For the past two weeks, the Northeastern United States and parts of the Caribbean were devastated by Hurricane Sandy. A few days later, a Nor’easter hit an already overwhelmed and hurting New York/New Jersey area, leaving anywhere from a few inches to over a foot of snow. During the hurricane, over 2 million people were without power (many are STILL without power), and the Nor’easter knocked out more power, and in some cases, knocked out the power in homes that had already had their power restored!
Fortunately, both storms were kind to my immediate family – we never lost power and did not sustain any damage to our home. Our children were out from school for the week after Sandy hit and at worst, we all suffered from a bit of cabin fever. Last year, when Hurricane Irene hit the East Coast, my family and I had just returned from our vacation and came home just in time to prepare for the pending storm. Because we were hearing last minute news, the children were not exposed to days of storm previews on the news. Clearly Sandy was much worse than Irene and the New York/New Jersey area experienced much more devastation as a result. So the television news was full of pictures of families without homes, shelters and soup kitchens being erected. I am always mindful of what my 4- and 6-year old watch on the news, so I was concerned about balancing the reality of the news with comforting my children so they would not worry. I wanted them to understand what was going on, teach them that sometimes storms can devastate communities and disrupt the lives of many, all while helping them to be appreciative of what we had survived. On a more humorous note, it was often a delicate balance, especially when they wanted to know why I had to interrupt their Power Rangers marathon in order to watch the Mayor’s press conference!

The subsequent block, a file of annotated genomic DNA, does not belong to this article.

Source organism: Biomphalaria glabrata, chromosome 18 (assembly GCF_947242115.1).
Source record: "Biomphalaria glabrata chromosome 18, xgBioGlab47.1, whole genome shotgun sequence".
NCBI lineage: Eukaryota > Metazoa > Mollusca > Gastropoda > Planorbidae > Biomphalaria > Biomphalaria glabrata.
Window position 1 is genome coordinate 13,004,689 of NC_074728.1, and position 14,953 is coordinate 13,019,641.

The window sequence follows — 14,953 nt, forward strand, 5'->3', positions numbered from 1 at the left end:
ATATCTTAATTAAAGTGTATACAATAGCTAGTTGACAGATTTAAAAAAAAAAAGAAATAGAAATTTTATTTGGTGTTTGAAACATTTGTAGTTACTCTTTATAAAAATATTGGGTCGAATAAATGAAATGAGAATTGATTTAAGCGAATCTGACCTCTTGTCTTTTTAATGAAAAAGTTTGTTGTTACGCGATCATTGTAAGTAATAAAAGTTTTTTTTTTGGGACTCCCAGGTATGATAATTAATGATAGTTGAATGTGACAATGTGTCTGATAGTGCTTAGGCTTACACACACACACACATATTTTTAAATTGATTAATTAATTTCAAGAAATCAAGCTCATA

What made me reflect on the effects of the storm on my children was a quick blog post I read earlier today on Cool Mom Tech, where the kids’ music download selection of the week was the Louis Armstrong classic, “What a Wonderful World.” Its imagery serves as a reminder to children and adults alike that despite last week’s dangerous weather, and even more dangerous political climate, we do live in a wonderful world.